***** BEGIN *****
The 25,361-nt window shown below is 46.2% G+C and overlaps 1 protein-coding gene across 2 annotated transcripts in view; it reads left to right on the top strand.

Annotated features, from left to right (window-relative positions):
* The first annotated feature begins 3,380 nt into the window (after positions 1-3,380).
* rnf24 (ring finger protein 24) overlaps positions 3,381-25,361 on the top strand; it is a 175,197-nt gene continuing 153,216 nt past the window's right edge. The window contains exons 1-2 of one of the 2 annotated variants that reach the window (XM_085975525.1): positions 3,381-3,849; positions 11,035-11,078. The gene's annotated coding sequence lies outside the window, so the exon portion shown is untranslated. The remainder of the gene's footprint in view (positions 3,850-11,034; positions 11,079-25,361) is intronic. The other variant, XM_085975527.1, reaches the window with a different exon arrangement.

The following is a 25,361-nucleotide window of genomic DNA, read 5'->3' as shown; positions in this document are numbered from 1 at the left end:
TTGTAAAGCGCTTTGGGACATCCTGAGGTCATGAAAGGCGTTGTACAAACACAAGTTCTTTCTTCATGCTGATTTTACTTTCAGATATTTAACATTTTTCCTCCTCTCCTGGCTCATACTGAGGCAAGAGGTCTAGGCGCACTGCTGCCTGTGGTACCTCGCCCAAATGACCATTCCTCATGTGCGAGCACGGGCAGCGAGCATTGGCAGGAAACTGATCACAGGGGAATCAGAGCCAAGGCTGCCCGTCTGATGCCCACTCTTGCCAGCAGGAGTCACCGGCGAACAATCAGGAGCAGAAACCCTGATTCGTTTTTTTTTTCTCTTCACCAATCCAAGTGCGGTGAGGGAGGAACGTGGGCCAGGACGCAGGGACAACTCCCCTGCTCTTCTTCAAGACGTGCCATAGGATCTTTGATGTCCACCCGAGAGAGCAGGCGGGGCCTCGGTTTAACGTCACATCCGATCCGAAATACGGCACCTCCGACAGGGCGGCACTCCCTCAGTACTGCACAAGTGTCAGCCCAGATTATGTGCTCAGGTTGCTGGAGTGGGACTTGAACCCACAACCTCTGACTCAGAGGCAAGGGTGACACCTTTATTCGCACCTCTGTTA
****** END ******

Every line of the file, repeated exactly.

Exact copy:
The 25,361-nt window shown below is 46.2% G+C and overlaps 1 protein-coding gene across 2 annotated transcripts in view; it reads left to right on the top strand.

Annotated features, from left to right (window-relative positions):
* The first annotated feature begins 3,380 nt into the window (after positions 1-3,380).
* rnf24 (ring finger protein 24) overlaps positions 3,381-25,361 on the top strand; it is a 175,197-nt gene continuing 153,216 nt past the window's right edge. The window contains exons 1-2 of one of the 2 annotated variants that reach the window (XM_085975525.1): positions 3,381-3,849; positions 11,035-11,078. The gene's annotated coding sequence lies outside the window, so the exon portion shown is untranslated. The remainder of the gene's footprint in view (positions 3,850-11,034; positions 11,079-25,361) is intronic. The other variant, XM_085975527.1, reaches the window with a different exon arrangement.

The following is a 25,361-nucleotide window of genomic DNA, read 5'->3' as shown; positions in this document are numbered from 1 at the left end:
TTGTAAAGCGCTTTGGGACATCCTGAGGTCATGAAAGGCGTTGTACAAACACAAGTTCTTTCTTCATGCTGATTTTACTTTCAGATATTTAACATTTTTCCTCCTCTCCTGGCTCATACTGAGGCAAGAGGTCTAGGCGCACTGCTGCCTGTGGTACCTCGCCCAAATGACCATTCCTCATGTGCGAGCACGGGCAGCGAGCATTGGCAGGAAACTGATCACAGGGGAATCAGAGCCAAGGCTGCCCGTCTGATGCCCACTCTTGCCAGCAGGAGTCACCGGCGAACAATCAGGAGCAGAAACCCTGATTCGTTTTTTTTTTCTCTTCACCAATCCAAGTGCGGTGAGGGAGGAACGTGGGCCAGGACGCAGGGACAACTCCCCTGCTCTTCTTCAAGACGTGCCATAGGATCTTTGATGTCCACCCGAGAGAGCAGGCGGGGCCTCGGTTTAACGTCACATCCGATCCGAAATACGGCACCTCCGACAGGGCGGCACTCCCTCAGTACTGCACAAGTGTCAGCCCAGATTATGTGCTCAGGTTGCTGGAGTGGGACTTGAACCCACAACCTCTGACTCAGAGGCAAGGGTGACACCTTTATTCGCACCTCTGTTA